Reflections on the completion of a psychoanalytically informed interview study involving children’s services professionals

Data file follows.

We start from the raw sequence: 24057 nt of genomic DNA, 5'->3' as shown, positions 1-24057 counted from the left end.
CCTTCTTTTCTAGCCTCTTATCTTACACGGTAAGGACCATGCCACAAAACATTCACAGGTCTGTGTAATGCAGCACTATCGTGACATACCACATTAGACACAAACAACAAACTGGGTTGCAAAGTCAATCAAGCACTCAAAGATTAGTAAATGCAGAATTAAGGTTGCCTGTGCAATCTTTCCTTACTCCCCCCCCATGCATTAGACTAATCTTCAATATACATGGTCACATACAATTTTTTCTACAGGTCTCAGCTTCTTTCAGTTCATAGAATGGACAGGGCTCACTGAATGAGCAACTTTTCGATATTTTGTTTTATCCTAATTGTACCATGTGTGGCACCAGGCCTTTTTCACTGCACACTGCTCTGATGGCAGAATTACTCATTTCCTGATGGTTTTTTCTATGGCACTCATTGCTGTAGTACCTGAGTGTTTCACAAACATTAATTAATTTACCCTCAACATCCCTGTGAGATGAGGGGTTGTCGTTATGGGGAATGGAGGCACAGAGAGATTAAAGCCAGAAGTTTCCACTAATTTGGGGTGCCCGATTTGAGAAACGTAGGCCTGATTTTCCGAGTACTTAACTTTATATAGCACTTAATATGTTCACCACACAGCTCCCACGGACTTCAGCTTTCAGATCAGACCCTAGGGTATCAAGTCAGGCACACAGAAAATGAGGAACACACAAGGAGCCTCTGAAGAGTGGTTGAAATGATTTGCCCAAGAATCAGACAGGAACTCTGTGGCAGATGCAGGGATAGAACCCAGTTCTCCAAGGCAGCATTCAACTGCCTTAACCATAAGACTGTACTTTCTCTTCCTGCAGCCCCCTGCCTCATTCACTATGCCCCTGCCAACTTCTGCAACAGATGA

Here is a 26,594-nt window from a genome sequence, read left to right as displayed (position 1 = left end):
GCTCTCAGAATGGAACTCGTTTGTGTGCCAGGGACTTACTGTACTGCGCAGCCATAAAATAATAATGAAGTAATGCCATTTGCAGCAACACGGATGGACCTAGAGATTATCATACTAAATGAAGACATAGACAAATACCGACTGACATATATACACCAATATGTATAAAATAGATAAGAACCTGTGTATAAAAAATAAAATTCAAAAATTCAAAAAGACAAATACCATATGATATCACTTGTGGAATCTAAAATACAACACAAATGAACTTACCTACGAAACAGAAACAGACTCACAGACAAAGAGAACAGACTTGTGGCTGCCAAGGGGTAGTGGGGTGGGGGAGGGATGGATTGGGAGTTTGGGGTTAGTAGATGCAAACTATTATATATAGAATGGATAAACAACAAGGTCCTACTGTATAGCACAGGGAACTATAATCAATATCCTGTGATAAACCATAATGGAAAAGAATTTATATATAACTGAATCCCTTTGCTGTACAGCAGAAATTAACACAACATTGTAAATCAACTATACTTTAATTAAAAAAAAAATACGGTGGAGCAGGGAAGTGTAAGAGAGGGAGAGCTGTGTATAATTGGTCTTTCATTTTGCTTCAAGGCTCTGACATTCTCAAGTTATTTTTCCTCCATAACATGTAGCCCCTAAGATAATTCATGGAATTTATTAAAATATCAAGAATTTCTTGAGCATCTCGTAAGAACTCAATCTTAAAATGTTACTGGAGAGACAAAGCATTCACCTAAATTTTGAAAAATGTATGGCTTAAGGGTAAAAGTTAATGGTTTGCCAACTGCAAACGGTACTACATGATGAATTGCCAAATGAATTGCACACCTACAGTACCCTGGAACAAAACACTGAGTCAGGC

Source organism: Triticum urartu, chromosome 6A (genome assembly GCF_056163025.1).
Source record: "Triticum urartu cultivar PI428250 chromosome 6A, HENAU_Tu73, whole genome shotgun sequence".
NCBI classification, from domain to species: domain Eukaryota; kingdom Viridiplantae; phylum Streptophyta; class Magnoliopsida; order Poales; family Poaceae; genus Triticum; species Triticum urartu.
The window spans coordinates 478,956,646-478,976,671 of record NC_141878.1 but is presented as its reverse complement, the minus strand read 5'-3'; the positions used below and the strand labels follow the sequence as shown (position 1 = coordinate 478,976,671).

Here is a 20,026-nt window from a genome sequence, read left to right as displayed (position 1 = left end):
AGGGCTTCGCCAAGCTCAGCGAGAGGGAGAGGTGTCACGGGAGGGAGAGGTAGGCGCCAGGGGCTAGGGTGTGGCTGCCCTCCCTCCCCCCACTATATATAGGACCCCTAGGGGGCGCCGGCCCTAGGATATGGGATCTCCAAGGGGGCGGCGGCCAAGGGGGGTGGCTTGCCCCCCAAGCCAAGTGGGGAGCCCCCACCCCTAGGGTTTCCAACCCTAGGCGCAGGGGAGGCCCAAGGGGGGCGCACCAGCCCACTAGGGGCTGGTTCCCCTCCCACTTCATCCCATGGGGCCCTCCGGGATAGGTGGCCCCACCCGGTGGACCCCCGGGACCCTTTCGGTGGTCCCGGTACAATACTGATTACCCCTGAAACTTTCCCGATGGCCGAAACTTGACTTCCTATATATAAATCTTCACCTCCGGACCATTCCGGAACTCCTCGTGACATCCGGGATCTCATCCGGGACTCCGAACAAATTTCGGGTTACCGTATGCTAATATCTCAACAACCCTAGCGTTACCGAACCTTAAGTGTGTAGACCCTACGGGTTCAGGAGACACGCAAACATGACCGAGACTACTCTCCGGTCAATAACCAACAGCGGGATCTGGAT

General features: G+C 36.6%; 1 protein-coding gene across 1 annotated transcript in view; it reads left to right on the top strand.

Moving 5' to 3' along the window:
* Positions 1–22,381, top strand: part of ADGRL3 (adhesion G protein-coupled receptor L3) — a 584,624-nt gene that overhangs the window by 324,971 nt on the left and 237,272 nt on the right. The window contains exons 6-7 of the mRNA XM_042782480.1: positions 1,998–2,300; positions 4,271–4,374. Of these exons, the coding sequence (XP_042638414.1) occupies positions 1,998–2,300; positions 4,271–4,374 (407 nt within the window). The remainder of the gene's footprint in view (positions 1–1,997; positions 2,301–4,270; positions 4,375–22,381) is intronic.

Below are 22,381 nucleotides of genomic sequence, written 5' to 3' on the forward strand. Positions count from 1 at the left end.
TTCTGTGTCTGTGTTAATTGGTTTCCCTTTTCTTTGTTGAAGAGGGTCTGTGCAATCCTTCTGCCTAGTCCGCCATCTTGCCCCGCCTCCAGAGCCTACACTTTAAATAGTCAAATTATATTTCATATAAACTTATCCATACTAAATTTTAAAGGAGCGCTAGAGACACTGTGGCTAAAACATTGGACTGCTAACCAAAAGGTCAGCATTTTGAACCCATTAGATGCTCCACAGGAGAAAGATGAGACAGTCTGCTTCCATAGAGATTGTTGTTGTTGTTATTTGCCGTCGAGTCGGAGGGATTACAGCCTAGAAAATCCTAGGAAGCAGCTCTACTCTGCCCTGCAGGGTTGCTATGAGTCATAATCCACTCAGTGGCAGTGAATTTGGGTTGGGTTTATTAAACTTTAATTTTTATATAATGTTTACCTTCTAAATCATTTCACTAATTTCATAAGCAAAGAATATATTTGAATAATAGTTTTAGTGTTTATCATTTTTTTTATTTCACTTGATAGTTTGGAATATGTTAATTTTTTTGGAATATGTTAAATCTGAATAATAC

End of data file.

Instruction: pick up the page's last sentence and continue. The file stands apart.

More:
Hollway and Jefferson’s free association narrative interview method is an approach to qualitative research interviewing that draws on concepts and practices traditionally associated with psychoanalytic therapy. Owing to this psychosocial framework, the method is an attractive proposition for psychodynamically orientated practitioner-researchers. Various studies by researchers in counselling and clinical psychology and the allied fields of social work and mental health nursing have made use of the method or aspects of it. This article describes and provides reflections on the completion of one study informed by the method involving interviews with social workers and intensive family intervention professionals working in English local authority children’s services. The article is concerned with some of the more practical issues involved in doing this research: gaining access to and interviewing a suitable sample of professionals; the format of interviews and interviewing technique; the analysis of interview material; and the role of researcher reflexivity and the use of the researcher’s ‘countertransference’ experience (with a specific concern for countertransference boredom). Overall, the article contributes to furthering thinking about the free association narrative interview method as a tool of social work research and what it means to do qualitative research with social work and child welfare professionals in a psychoanalytically informed way.